Professors Blain Roberts and Ethan Kytle of California State University, Fresno, writing in the New York Times, argue that “America Needs a National Slavery Monument.”
I agree. Such a project would have to be financed by private contributions, and that might be a daunting task in the current economy. But it can be done.
I would add that, the creation of a national monument does not eliminate the need for such monuments on the local level. It would be great to see these all throughout the country, wherever there was presence of enslaved people.
One monuments to enslaved people is the African Burial Ground National Monument in Manhattan, New York. It provides a useful model to other localities. Note that, this is a “national” monument in that it is maintained by the National Park Service, and is intended for a national audience; but it is not intended to commemorate the entire national experience with regard to slavery.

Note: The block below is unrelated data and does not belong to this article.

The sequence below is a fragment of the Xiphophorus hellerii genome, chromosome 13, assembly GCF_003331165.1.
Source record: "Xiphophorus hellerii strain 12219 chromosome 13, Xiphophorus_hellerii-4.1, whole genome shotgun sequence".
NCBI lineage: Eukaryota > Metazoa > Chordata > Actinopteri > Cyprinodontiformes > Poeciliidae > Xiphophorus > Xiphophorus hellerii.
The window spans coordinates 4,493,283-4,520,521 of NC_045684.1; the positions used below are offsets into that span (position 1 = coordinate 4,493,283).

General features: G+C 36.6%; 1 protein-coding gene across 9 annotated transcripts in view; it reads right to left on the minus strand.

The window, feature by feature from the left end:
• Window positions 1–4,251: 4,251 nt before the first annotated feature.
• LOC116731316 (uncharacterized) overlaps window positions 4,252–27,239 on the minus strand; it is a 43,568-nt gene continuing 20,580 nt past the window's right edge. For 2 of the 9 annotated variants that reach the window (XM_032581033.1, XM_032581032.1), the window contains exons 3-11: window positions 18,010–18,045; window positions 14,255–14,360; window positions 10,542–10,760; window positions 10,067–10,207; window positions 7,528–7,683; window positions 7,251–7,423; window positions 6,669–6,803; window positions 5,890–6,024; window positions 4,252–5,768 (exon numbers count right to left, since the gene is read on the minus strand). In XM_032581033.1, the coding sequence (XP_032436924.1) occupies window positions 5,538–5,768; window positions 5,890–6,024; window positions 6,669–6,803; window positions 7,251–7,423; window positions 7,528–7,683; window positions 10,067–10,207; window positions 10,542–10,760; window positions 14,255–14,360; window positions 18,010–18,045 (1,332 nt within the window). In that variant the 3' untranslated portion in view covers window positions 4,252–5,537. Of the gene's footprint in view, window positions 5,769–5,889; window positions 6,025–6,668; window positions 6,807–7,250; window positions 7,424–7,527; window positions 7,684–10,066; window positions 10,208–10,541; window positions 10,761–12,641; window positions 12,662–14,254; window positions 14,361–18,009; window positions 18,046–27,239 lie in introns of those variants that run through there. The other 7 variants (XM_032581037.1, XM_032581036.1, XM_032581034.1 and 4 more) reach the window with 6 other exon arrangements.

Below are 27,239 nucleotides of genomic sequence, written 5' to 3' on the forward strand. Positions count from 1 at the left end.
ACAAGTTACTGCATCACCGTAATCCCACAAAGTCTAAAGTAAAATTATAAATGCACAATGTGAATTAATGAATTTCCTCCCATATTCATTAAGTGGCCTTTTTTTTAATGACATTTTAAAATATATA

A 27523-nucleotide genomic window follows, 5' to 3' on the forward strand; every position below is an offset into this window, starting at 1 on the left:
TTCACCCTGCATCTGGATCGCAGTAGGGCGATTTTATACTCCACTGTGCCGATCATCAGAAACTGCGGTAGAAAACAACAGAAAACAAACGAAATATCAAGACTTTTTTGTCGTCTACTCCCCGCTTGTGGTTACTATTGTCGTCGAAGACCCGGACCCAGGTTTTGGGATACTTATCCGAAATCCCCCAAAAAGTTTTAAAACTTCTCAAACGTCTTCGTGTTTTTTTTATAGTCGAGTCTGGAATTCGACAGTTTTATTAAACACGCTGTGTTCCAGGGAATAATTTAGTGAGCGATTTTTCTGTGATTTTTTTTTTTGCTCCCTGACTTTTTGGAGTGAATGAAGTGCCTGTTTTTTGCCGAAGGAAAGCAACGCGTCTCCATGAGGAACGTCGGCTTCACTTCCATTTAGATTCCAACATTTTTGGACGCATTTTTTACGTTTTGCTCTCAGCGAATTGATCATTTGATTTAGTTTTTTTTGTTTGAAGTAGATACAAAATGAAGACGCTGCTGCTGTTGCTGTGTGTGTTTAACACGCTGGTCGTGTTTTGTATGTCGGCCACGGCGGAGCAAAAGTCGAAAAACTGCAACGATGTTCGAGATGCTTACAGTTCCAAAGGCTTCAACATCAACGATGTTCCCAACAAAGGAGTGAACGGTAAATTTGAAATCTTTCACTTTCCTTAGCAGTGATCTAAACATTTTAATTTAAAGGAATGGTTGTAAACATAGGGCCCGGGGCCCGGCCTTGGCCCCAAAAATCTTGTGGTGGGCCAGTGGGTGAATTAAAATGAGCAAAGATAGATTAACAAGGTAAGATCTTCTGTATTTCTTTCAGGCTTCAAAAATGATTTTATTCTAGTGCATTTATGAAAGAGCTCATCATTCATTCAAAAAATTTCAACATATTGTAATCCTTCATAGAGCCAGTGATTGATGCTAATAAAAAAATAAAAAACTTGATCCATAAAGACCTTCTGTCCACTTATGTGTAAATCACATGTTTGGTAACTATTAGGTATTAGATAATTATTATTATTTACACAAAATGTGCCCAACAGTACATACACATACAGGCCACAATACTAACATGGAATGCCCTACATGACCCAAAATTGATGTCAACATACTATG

African Burial Ground National Monument, Exterior View; Manhattan, New York
Image Source: Wikipedia Commons
Renewal, by Tomie Aria; silkscreen on canvas mural; in the lobby of the Ted Weiss Federal Building, 290 Broadway, NY (This is where the interior portion of the African Burial Ground monument site is located). From here: “The mural pays tribute to the first enslaved Africans whose labor helped to build colonial New York, spanning the period of time which covers the recorded existence of the African Burial Ground, from 1712 to 1792.”
Image Source: Tomie Arai.com